The intersection of Burkhalter and Pretoria Rushing roads might become much busier within a couple of years.
Housing developments are already close to either side of Pretoria Rushing on Burkhalter, and the northeast corner of the intersection itself was approved several years ago for a convenience store with a gas station.
Originally, it was planned to be a Clyde’s, but the property has since been sold and, County Manager Tom Couch told the county commissioners at their May 20 meeting, it’s a strong likelihood a Parker’s is headed for that corner.
And near that, county Planning and Zoning has already recommended approval of the rezoning of land near where the convenience store with gas station is slated for a 500-unit housing development. The commissioners are expected to consider the rezoning as soon as June, Couch said.
The first phase of that development could be 50-100 units, a combination of single- and multi-family.
“If at the same time, the convenience store is constructed — and there’s a stronger likelihood based on the information that I have that that would come sooner than later — the traffic impacts of the convenience store are nearly equal to the entire residential development,” Couch said. “It generates a lot of traffic.”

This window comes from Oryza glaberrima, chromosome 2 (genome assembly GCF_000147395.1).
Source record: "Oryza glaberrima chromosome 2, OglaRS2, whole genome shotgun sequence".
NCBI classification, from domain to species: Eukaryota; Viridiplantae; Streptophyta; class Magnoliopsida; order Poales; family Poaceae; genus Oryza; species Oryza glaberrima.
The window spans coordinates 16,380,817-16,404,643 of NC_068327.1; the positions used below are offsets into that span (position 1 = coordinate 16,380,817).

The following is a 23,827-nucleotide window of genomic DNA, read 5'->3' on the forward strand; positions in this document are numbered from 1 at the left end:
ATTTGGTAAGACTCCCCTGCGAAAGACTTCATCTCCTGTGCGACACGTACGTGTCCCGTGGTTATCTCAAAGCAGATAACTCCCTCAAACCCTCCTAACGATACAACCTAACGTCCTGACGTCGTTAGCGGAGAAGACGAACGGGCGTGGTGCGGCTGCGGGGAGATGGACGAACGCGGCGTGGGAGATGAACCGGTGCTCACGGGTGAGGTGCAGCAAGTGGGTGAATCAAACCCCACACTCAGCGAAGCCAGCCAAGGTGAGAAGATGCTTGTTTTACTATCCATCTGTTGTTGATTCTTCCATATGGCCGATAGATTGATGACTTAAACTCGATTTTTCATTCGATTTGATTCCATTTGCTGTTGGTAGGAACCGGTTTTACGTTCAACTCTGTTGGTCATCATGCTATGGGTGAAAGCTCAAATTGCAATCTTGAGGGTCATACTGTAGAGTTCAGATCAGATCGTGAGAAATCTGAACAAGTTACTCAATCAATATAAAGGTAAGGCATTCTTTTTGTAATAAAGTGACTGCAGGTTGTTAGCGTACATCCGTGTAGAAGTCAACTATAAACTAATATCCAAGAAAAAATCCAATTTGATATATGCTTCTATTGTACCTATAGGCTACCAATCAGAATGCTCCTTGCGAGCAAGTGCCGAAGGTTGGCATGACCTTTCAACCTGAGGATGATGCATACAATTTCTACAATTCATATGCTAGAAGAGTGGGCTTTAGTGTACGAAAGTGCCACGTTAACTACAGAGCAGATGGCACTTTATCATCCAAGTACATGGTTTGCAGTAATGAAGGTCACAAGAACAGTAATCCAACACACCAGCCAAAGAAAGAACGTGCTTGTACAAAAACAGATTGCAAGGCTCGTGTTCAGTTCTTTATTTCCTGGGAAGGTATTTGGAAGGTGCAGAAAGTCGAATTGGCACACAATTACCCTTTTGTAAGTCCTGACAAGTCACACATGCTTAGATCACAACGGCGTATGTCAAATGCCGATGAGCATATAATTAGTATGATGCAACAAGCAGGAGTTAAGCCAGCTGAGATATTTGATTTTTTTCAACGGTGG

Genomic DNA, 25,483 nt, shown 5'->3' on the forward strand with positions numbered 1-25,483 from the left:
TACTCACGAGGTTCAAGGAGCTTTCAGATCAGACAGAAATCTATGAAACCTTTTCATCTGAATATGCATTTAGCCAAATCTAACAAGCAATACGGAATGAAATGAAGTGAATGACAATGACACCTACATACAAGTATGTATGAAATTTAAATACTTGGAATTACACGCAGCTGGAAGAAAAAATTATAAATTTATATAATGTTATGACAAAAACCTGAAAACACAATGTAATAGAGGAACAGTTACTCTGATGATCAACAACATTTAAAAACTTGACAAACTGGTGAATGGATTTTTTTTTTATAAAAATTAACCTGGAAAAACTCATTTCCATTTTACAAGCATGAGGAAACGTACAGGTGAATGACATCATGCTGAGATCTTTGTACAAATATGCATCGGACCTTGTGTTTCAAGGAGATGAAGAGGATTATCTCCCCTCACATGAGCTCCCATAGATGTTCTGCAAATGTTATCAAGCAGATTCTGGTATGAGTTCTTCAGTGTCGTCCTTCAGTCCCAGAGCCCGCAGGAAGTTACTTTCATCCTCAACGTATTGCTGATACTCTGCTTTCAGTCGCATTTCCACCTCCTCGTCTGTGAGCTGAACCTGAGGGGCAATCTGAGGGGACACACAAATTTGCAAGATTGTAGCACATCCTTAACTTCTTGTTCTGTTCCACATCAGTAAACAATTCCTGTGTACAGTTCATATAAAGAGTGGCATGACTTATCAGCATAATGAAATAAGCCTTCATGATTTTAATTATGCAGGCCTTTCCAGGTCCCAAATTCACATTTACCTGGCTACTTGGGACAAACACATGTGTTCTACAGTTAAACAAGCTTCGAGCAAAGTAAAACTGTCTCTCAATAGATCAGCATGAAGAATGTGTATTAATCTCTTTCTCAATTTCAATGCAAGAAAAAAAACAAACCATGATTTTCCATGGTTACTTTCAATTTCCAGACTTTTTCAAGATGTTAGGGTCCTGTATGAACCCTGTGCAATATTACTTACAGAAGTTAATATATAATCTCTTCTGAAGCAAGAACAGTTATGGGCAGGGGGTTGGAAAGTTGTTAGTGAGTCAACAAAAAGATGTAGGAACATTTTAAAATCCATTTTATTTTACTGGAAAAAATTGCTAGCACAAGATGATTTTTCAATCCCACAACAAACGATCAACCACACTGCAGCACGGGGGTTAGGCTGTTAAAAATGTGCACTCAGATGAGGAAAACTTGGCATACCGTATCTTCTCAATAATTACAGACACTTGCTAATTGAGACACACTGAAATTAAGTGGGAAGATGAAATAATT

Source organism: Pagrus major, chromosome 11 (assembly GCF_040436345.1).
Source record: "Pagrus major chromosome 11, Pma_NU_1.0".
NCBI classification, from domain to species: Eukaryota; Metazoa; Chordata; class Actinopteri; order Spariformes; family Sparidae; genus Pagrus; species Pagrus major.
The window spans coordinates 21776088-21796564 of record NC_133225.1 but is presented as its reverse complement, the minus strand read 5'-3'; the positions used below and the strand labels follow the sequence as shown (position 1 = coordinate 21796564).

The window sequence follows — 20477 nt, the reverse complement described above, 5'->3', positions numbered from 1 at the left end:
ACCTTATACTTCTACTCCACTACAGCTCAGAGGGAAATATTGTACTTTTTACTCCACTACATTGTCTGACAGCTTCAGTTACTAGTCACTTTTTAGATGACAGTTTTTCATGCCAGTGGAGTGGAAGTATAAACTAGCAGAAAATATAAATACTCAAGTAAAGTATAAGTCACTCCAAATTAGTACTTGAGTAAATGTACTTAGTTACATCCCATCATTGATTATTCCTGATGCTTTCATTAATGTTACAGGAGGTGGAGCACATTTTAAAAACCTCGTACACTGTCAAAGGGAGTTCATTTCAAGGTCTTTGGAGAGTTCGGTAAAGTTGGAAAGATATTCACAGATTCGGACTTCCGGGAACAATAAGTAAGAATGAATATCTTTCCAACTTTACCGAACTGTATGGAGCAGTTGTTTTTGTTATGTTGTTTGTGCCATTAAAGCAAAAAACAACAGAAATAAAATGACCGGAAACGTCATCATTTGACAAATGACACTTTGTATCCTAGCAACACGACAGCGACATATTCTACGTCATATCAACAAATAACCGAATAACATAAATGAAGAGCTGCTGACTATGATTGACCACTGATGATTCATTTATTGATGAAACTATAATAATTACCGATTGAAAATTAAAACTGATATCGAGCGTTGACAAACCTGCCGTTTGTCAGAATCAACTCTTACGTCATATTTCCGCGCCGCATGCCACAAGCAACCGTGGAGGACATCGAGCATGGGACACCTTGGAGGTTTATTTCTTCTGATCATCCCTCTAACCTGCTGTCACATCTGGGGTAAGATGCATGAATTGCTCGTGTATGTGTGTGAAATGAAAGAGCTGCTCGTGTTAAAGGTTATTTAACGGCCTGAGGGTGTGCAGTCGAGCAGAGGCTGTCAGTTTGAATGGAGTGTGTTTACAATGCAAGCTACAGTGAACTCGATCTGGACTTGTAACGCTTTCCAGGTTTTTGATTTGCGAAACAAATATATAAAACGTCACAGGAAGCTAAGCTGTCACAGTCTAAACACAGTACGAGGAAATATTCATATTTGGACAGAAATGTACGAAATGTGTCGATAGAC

The intersection currently is a four-way stop. Improvement options include adding turn lanes and keeping it a four-way stop, adding a traffic light or converting the intersection into a roundabout.
The roundabout, though more expensive than the roughly $300,000 for an improved four-way stop, seemed to be the one commissioners favored. That option was in the $500,000-$600,000 range, and Couch said the county has about $800,000 set aside to improve this intersection.
“I agree with Mr. (Walter) Gibson that the roundabout proposal could be best in the long run,” commission Chairman Garrett Nevil said, noting his fellow commissioner’s support. “And my thoughts on that are, right now, a four-way stop would be the least expensive. However, as projected, there’s going to be more growth in the area and, probably, traffic’s going to increase in that area. So if it does and at some time in the future it does warrant a traffic light or something different from a four-way stop … that would be an additional cost to whatever we spend at this time. That would be somewhat wasted. If a roundabout would remedy the situation now and whatever the future may bring, that may be the least expensive option to go with.”
Nevil added that while roundabouts are new to Georgia, his understanding from the Georgia Department of Transportation is those that have been put in have been well-received by motorists after they get used to the new traffic pattern a roundabout creates.
Based on that feedback, Couch said he and county staff will begin the process of procuring an engineer to design the roundabout.
Jason Wermers may be reached at (912) 489-9431.